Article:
But that same process has a downside for human beings. For example, it allows us to fear things we have never experienced (e.g., death). It allows us to run from the past or compare the dull present to a fantasized future and to be unhappy as a result. And in my case it lead to the common sense but ultimately unhelpful idea that I needed to get rid of anxiety before I could live well.
We get a lot of training in how to develop and use our minds, but we get very little training in how to step out of the mental chatter when that is needed. As a result, this mental tool begins to use us. It will even claim to BE us. The overextension of human language and cognition, I believe, is at the core of the vast majority of human suffering in the developed world and human technology (the media) is only amplifying the problem by exposing us to an ever increasing stream of symbols and images. Learning how to get out of your mind and into your life when you need to do that is an essential skill in the modern world.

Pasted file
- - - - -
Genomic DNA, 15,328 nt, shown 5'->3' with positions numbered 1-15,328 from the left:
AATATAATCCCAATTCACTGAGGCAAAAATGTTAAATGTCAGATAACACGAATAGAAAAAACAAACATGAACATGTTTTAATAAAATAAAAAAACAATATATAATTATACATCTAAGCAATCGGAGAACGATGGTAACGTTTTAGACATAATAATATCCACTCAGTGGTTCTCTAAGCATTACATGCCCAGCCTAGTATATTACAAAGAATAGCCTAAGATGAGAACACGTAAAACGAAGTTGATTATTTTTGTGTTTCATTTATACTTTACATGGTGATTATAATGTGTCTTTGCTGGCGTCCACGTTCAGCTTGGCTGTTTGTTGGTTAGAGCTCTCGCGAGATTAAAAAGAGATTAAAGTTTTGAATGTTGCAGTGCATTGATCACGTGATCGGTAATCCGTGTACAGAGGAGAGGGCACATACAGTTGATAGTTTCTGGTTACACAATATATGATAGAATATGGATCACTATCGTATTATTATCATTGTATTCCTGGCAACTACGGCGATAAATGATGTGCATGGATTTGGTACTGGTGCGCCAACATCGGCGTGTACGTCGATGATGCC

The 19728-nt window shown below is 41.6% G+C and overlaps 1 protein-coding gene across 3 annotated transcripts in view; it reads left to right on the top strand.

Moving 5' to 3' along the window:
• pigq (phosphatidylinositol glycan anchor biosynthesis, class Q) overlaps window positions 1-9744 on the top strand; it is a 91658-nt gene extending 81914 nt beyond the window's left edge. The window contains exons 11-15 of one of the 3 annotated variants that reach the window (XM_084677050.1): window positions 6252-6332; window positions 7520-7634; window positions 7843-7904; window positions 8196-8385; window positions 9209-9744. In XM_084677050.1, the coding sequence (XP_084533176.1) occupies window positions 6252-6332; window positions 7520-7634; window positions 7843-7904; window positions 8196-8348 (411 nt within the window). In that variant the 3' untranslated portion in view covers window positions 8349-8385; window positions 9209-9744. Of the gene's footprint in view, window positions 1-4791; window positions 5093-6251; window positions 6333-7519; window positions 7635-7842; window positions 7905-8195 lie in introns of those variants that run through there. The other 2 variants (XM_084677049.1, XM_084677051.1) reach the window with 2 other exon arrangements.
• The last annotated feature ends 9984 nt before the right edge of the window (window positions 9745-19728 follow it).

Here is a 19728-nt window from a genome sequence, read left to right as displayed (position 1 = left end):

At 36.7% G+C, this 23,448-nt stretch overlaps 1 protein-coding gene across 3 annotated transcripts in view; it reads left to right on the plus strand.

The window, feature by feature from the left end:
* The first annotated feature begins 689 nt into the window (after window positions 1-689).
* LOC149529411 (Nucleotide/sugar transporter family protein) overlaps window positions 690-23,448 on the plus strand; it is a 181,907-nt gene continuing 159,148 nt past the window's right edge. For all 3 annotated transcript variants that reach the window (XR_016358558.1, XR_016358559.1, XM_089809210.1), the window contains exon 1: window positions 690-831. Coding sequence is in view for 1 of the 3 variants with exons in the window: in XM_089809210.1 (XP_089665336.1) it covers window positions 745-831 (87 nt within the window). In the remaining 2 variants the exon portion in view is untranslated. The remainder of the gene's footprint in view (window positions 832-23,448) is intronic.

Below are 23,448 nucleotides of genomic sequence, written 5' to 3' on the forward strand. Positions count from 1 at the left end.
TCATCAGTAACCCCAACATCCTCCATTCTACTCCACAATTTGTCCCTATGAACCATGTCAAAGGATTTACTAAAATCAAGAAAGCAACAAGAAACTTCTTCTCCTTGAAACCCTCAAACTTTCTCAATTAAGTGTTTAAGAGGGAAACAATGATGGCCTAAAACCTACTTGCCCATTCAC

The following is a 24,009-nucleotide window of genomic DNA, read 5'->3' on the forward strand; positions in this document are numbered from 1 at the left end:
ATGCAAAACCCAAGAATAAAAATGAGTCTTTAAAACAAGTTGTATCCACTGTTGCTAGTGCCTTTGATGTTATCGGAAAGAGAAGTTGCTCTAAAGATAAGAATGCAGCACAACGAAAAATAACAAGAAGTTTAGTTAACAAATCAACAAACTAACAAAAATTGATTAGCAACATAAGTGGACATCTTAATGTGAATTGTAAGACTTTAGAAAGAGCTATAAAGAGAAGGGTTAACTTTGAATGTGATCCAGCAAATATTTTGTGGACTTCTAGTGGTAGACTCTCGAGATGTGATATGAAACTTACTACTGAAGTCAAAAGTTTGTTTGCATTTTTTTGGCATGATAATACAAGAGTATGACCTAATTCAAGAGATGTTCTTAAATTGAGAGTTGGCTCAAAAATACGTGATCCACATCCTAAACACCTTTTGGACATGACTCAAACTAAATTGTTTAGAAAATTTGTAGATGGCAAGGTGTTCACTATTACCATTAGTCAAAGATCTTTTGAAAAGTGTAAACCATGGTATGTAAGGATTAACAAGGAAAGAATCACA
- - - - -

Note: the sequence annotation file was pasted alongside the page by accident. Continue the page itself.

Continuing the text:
“With kindness, erudition, and humor, the authors of Get Out of Your Mind and Into Your Life educate readers into a new way of thinking about psychological issues in general and life satisfaction in particular. Their combination of cutting-edge research and resonance with ancient, tried-and-true practices makes this one of the most fascinating and illuminating self-help books available. If you’re tired of standard psychological parlance and still frustrated with your quality of life, this book can be a godsend.” —Martha Beck, columnist for O Magazine and author of Finding Your Own North Star and Expecting Adam.